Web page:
Piling On The Pixels
When will enough display resolution be enough?
Over the past 20 years, we’ve gone from 525-line video to 720p, 1080i, and now 1080p. The question is, “How many more pixels do we need?” There’s been a lot of buzz lately in the home theater marketplace about “1080p” — more specifically, projection and direct-view displays with native 1920×1080 pixel resolution, scanned progressively. LCD monitors 37 inches and larger have achieved it, while a new crop of 50-inch, 55-inch, 60-inch, and larger 1080p plasma monitors and TVs with this level of resolution will be arriving in stores this fall.Contrast vs. perceived resolutionAccording to the late Kim Milliken’s acclaimed “Angles of View” tutorials for Da-Lite Corp., visual acuity of 1 arc-minute would be equivalent to picking out a black dot of 20-point weight at a distance of 28 feet! Most of us don’t have eyes that sharp. Milliken goes on to state that text shown on a screen must be at least 9 arc-minutes in size as a general rule, which then would allow us to clearly see that same black dot. Otherwise, applying that “one-size-fits-all” factor of nine means we’d need the screen to be no more than 3.1 feet away for comfortable viewing.A little bit closer nowPackin’ those pixelsClearing the barAs we increase the number of imaging pixels in our electronic display systems, we need to maintain sufficient contrast and bandwidth — the former to ensure the display of as much image detail as possible, and the latter to make sure that detail doesn’t get choked off before it hits the screen. One way to quantify the relationship between contrast and bandwidth is to measure the modulation transfer function. This is a way to plot the degradation in contrast ratio as the resolution, or frequency, of information in an image is increased, and is often used to describe the performance of camera and projection lenses, along with imaging devices such as charge-coupled devices (CCDs).Through the screen doorTying it all together
The microdisplay (MD) rear-projection TV industry, wary of the rapid decline in plasma prices, is moving to 1080p imaging as fast as it can. The 1080p front projectors for consumer and professional applications are also coming into the market, albeit with mostly hefty price tags.
But the rush to high resolution hasn’t stopped there. LCD monitor manufacturers are now showing prototypes with 3K and even 4K resolution. In the projection arena, Sony skipped right by 2K resolution and introduced a pair of 4K (4096×2160 pixel) SXRD projectors a couple of years back for everything from digital cinema to rental & staging applications.
Is that enough, or should we move to 6K, or even 8K, as NHK and Olympus have shown at NAB 2006 with special interlaced high-resolution camera systems? It’s not an easy question to answer, especially because it has more to do with the limits of human visual perception than anything else.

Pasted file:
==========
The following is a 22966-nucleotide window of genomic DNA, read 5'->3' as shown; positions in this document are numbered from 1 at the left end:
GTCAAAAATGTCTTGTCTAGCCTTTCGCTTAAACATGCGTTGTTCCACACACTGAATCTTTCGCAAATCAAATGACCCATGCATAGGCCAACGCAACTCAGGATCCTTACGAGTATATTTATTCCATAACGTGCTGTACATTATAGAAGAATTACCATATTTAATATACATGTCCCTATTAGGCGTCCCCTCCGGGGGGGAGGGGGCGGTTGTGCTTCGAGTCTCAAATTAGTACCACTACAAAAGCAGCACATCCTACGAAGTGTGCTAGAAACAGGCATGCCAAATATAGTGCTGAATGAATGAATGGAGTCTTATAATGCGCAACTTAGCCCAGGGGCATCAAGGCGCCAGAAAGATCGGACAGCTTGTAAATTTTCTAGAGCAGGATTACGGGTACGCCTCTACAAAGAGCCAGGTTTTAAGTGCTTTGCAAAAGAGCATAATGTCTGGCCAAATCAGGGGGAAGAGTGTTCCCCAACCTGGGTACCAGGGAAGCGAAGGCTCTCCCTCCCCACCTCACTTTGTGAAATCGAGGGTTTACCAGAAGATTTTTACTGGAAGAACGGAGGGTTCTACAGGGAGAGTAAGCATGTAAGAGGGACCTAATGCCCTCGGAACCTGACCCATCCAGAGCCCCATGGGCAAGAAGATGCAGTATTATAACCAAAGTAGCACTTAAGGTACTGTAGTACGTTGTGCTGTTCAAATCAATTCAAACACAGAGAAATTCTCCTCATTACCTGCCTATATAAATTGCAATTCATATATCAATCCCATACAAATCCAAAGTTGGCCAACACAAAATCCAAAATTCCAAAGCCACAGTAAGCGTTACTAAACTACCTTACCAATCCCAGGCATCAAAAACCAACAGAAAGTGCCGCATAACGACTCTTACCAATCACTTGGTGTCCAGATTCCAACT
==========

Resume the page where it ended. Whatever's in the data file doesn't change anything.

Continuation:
Resolution can be measured in a number of ways. For years, film-based imaging (and cathode ray tubes later on) defined image resolution in lines, or line pairs per millimeter.
Imagine a sequence of black and white lines, like a standard luminance multiburst pattern. (These could be arranged vertically or horizontally, but we’ll go with the vertical orientation for now.) Each black-white set is considered a “pair,” and the limiting resolution of the projected image is the smallest pair of black and white lines that can be clearly discerned by a viewer.
If you think about it for a moment, you’ll realize that such a test works best when the black is 100 percent black, and the white is 100 percent white. If either line moves more toward the gray region, your ability to tell them apart degrades. The same number of lines is still present with 25 percent/75 percent grayscale ratios, but you can’t see them as clearly. In fact, if the lines have the same gray value, they’ll appear to be a solid mass.
Right away, it’s apparent that the perception of resolution is limited by contrast and human visual acuity which at its absolute best is about 1/60th of a degree, also known as 1 arc minute. (Normal human vision takes in about 30 degrees of arc horizontally.) Industry consensus is that the average viewer can perceive about 30 line pairs per degree.
Coincidentally, that number is similar to the recommended viewing distance (3.1X) for the original analog high-definition TV system proposed and developed by NHK. That system, which used 1,125 interlaced scan lines (about 1,080 visible), was developed because rooms in Japanese homes were too small. That’s right! The average viewer couldn’t put in a standard-definition television with a larger screen, as their seating distance couldn’t be extended, and they’d be more likely to see the picture scan lines.